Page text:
Introduction to Infringement Under the Doctrine of Equivalents
The Doctrine of Equivalents allows infringement to be found in some cases where the elements of the accused device are substantially equivalent to the corresponding elements of the asserted claim. K-2 Corp. v. Salomon S.A., 191 F.3d 1356, 1366, 52 USPQ2d 1001 (Fed. Cir. 1999). The Doctrine of Equivalents prevents an accused infringer from avoiding infringement by changing only minor or insubstantial details of a claimed invention while retaining the essential functionality of each of those details. Thus, a device that does not literally infringe a claim may nonetheless infringe under the Doctrine of Equivalents if every limitation in the claim is literally or equivalently present in the accused device or method. Warner-Jenkinson Co. v. Hilton Davis Chem. Co., 41 USPQ2d 1865, 1876 (1997). This “all elements” rule of the Doctrine of Equivalents requires that an alleged infringing device have an identical or equivalent element for each limitation contained in the claim of the alleged infringed patent. Loral Fairchild Corp. v. Sony Corp., 50 USPQ2d 1865, 181 F.3d 1313, 1327.
Analyze Individual Elements of the Claim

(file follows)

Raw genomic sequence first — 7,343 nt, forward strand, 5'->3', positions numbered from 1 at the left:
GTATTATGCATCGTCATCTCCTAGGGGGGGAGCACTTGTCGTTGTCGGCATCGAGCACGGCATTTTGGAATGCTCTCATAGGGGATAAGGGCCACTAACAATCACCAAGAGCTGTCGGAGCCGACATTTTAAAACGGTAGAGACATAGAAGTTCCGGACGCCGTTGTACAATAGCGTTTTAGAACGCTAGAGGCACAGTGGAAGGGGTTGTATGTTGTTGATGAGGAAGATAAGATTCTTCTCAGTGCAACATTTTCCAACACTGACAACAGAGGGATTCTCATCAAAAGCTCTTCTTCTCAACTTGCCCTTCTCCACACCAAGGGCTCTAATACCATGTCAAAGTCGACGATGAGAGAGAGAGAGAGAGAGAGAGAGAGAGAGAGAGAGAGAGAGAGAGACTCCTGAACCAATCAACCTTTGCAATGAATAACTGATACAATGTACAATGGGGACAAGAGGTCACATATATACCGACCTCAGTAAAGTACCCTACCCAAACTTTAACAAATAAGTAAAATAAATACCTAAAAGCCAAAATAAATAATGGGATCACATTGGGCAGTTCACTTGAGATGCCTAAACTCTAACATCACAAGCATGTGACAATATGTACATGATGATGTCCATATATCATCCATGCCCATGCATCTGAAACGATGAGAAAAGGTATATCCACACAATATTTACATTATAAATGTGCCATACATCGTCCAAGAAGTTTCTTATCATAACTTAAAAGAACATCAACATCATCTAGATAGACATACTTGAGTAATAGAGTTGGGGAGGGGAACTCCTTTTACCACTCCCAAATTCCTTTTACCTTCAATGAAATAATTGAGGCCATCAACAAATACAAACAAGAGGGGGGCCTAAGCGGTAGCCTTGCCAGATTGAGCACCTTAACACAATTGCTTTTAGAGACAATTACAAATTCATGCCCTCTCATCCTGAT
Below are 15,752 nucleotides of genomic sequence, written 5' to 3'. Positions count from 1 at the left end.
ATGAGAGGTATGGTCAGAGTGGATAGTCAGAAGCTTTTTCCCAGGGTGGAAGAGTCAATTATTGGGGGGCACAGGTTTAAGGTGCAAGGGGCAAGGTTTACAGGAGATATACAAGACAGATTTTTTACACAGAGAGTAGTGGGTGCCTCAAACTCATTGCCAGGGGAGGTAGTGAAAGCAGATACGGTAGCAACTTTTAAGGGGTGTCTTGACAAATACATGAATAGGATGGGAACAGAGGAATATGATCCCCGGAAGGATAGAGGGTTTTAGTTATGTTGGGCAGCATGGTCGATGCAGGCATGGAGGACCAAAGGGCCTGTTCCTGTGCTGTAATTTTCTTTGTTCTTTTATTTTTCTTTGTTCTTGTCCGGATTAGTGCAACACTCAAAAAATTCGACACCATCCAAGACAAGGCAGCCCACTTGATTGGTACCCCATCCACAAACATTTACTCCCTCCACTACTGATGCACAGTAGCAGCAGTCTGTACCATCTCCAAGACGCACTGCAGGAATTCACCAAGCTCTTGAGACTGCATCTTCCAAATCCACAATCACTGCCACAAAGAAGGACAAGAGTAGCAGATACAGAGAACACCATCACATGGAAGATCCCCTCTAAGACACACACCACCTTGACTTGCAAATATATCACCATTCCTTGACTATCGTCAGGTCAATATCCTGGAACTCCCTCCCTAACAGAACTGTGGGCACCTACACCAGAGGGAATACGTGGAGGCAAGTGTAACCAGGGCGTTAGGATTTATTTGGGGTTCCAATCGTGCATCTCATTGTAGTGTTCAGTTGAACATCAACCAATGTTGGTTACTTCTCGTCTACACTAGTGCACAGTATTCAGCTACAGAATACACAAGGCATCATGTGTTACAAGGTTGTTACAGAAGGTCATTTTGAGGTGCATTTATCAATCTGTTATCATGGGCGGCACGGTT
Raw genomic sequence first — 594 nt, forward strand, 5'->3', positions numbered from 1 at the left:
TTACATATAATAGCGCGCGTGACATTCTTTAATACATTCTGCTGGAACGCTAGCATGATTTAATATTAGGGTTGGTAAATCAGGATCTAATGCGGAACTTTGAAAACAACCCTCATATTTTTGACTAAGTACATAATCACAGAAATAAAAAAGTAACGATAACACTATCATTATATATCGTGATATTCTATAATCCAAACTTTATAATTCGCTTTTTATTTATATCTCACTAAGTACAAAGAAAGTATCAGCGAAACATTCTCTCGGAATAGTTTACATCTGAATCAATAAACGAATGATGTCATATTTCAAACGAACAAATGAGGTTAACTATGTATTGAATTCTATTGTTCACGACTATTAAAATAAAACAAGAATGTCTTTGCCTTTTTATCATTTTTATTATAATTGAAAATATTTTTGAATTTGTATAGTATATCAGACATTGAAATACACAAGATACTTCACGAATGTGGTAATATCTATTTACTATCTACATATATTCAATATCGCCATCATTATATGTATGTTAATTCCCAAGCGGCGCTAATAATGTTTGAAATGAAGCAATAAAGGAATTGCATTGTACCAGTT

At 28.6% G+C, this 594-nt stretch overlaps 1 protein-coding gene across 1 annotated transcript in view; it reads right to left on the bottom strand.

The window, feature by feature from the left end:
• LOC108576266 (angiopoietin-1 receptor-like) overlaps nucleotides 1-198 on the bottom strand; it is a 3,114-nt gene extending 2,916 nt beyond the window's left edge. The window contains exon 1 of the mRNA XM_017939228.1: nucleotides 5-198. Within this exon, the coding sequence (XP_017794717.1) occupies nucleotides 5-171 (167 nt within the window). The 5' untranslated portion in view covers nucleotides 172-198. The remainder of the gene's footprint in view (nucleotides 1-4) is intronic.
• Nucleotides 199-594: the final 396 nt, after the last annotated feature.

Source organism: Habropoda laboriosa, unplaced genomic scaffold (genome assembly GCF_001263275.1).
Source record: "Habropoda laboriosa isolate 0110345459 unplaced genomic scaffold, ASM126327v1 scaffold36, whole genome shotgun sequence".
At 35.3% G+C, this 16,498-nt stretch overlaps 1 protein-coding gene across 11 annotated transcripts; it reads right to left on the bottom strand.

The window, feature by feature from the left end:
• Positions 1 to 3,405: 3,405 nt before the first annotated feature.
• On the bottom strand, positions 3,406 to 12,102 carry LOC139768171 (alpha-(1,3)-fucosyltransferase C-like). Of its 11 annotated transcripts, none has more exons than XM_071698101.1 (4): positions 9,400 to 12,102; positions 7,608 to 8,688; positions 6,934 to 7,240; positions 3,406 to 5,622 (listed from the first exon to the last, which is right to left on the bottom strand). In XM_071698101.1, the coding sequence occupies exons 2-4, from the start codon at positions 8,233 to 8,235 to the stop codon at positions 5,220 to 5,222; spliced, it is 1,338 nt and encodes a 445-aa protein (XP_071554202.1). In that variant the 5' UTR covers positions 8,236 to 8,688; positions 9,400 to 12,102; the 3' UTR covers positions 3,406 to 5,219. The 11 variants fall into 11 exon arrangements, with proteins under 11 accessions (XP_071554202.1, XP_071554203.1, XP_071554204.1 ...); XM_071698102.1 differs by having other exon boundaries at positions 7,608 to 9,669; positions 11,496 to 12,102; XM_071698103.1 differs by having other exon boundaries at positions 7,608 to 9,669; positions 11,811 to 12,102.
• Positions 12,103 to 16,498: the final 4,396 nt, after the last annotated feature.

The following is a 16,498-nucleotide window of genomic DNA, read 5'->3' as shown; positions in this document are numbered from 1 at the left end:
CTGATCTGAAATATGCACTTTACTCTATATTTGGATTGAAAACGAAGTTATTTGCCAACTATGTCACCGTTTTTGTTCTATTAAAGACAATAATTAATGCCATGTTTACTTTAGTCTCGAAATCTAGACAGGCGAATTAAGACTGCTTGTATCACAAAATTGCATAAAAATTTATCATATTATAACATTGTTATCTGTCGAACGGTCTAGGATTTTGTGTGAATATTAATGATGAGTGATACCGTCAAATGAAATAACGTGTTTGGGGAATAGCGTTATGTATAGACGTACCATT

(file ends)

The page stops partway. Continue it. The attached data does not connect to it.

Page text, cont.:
In analyzing a claim under the Doctrine of Equivalents, it is fundamental that the text of the claim must be closely followed and each element contained in the claim is deemed material to defining the scope of the alleged infringed patent. Thus the Doctrine of Equivalents must be applied to the individual elements of the claim, not to the patent as a whole. K-2 Corp. v. Salomon S.A., 191 F.3d at 1367. Additionally, any claim placed element limitation must be applied because the Doctrine of Equivalents cannot be used to vitiate the limitation of the element from the claim in its entirety. K-2 Corp. v. Salomon S.A., 191 F.3d at 1367.
Forseeable Changes to Claim Limitations
Second, foreseeable changes to claim limitations cannot be reached by the Doctrine of Equivalents. Sage Products, Inc. v. Devon Industries, Inc., 44 USPQ2d 1103, 1107 (Fed. Cir. 1997). In particular, the Federal Circuit has said that “as between the patentee who had a clear opportunity to negotiate broader claims but did not do so, and the public at large, it is the patentee who must bear the costs of its failure to seek protection for this foreseeable alteration of its claimed structure.”
Subject Matter Surrender
Third, the Doctrine of Equivalents cannot be used to reach subject matter surrendered by the patent applicant during prosecution of the patent application, “when there was a substantial reason related to patentability for” making that surrender. Warner-Jenkinson, 41 USPQ2d at 1873. This is generally referred to as the “doctrine of prosecution history estoppel.” There is a rebuttable presumption that the Patent Office had a substantial reason related to patentability for including the limiting element added by amendment. Warner-Jenkinson, 41 USPQ2d at 1873.
Prior Art Limitations
Fourth, the Doctrine of Equivalents cannot be used to reach a claim scope that could not have been obtained literally during prosecution before the Patent Office due to the existence of prior art. Wilson Sporting Goods Co. v. David Geoffrey & Assoc., 14 USPQ2d 1942, 1948 (Fed. Cir. 1990).